By Ayoka of Nappy Sexy Fly

bday
My daughter has a whole lot of nappy hair as you can see. Her hair is below waist length stretched. She is 5 years old and of course has never had her hair straightened. She knows she’s beautiful because we always tell her that she is sooooooo beautiful. She knows nothing of self loathing. She loves her skin and hair and everything about herself because we adore her and tell her so all the time. We live in a predominantly white community so she interacts with them on the regular but has no issues. She attracts love and kindness like a magnet because this is what she experiences all the time in her home. This is her foundation. It’s all in how you treat your children. It’s all in the messages you send them. A child should not feel insecure, ugly or unwanted. Our job as parents is to make sure they know they are perfect and precious. Their lives even when we are not around will reflect the love we planted in their souls.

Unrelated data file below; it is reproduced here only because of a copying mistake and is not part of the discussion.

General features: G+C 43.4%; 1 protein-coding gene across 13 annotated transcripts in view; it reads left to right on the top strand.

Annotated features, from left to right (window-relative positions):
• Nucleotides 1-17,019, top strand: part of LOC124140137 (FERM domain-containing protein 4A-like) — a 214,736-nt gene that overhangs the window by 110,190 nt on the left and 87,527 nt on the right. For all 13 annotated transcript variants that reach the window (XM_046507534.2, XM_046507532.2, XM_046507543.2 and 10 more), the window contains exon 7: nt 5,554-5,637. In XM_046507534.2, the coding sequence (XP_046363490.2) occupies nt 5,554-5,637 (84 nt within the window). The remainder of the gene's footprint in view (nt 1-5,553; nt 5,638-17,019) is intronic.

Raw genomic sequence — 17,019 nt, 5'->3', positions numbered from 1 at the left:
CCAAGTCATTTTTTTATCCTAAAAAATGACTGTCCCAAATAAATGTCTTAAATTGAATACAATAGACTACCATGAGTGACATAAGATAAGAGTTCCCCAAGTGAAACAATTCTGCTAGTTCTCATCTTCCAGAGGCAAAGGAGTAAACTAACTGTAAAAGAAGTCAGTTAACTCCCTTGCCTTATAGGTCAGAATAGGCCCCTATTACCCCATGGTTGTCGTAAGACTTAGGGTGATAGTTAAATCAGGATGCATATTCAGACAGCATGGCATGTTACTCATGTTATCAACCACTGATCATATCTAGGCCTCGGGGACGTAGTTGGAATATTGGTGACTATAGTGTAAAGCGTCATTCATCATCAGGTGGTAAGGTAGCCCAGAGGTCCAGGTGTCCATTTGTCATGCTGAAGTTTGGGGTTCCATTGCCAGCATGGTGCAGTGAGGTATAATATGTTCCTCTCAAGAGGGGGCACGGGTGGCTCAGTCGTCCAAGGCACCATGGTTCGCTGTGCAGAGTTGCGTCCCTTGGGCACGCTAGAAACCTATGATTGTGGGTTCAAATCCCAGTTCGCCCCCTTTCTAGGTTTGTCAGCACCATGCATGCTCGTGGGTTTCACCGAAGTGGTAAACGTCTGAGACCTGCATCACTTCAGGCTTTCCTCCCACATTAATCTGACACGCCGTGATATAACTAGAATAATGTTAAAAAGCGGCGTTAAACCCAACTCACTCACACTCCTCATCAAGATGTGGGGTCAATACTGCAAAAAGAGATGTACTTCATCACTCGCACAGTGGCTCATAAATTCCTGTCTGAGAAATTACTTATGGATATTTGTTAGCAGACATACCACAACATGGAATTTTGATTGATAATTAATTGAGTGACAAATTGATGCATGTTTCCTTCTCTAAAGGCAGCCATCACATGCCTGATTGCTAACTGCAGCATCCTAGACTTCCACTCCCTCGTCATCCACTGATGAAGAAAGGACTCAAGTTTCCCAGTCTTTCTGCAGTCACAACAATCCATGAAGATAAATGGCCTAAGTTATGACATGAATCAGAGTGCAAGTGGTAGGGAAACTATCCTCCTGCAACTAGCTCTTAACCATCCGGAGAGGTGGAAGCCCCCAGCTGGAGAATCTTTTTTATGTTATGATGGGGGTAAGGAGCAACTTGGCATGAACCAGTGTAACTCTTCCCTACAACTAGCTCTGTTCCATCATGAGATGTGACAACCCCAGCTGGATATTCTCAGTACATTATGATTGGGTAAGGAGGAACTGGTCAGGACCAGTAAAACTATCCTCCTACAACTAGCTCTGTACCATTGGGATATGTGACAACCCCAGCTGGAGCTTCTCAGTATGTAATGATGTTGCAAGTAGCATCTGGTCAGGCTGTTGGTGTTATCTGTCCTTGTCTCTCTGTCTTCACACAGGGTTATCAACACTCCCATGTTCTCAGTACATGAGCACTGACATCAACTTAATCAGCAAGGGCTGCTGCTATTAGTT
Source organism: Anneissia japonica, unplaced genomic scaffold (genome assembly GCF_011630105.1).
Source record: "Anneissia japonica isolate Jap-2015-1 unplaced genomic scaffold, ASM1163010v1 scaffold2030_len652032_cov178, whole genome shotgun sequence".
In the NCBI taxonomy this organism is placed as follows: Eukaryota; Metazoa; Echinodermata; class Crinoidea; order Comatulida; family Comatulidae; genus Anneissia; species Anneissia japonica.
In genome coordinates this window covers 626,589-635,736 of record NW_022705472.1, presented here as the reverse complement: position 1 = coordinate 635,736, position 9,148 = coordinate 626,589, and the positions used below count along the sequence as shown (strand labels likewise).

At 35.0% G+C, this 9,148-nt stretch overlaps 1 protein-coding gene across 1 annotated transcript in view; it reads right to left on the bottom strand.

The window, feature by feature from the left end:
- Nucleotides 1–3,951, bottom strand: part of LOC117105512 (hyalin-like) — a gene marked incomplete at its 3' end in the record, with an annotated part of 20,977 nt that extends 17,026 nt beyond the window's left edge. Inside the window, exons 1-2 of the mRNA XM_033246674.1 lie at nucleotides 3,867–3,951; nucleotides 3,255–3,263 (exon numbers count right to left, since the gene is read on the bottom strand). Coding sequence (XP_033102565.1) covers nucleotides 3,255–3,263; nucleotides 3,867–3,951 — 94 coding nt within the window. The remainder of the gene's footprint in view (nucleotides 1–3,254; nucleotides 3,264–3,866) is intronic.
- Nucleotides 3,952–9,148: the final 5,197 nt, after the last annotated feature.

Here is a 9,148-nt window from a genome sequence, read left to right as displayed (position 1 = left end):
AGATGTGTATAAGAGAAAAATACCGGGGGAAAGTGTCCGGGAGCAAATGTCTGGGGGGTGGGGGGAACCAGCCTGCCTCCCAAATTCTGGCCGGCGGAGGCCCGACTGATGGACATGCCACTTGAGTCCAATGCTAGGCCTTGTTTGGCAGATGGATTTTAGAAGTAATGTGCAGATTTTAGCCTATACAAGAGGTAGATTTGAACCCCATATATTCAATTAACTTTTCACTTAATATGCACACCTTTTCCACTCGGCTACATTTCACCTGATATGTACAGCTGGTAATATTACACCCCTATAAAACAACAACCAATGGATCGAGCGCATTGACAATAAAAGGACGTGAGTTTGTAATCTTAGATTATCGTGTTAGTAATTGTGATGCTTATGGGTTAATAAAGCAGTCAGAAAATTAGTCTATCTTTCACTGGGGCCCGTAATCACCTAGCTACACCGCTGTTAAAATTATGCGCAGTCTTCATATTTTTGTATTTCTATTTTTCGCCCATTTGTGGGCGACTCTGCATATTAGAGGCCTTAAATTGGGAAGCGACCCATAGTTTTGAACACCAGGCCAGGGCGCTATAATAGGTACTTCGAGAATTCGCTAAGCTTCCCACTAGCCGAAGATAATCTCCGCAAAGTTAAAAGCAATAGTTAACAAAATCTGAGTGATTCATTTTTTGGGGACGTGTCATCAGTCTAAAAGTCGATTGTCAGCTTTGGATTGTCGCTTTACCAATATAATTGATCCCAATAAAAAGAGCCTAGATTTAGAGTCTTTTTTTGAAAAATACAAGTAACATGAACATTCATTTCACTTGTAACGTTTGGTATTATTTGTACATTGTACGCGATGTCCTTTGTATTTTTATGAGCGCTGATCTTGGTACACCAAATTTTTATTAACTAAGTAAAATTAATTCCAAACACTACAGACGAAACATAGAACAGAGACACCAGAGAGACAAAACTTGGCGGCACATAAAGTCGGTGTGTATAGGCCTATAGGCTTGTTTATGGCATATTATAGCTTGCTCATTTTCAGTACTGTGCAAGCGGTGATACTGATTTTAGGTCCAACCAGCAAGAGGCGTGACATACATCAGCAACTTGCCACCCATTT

As for her hair, there is no way on earth her hair would ever be as healthy or achieve this length with a relaxer. I have older twin daughter’s who’s hair was as long as this. Their father begged me for years to relax it because he couldn’t do it on their visits so I gave in eventually and let him take them to have it done. I knew what would happen but he didn’t believe me when I told him. Their hair was super long and healthy to start then it began to break off. It eventually broke off to chin length in a year’s time even though they had their hair done professionally and kept it up. Needless to say, they are both transitioning now and never want to see another relaxer as long as they live. Now when I send them to their father for visits, their hair is in braids. They know how healthy their hair was prior to the relaxer and how badly it damaged their hair. Relaxers hold no mystique for them. They will not be begging me to perm it for prom. Nappy hair is fragile not strong and chemicals break it down to the point that it is even more fragile and prone to breakage.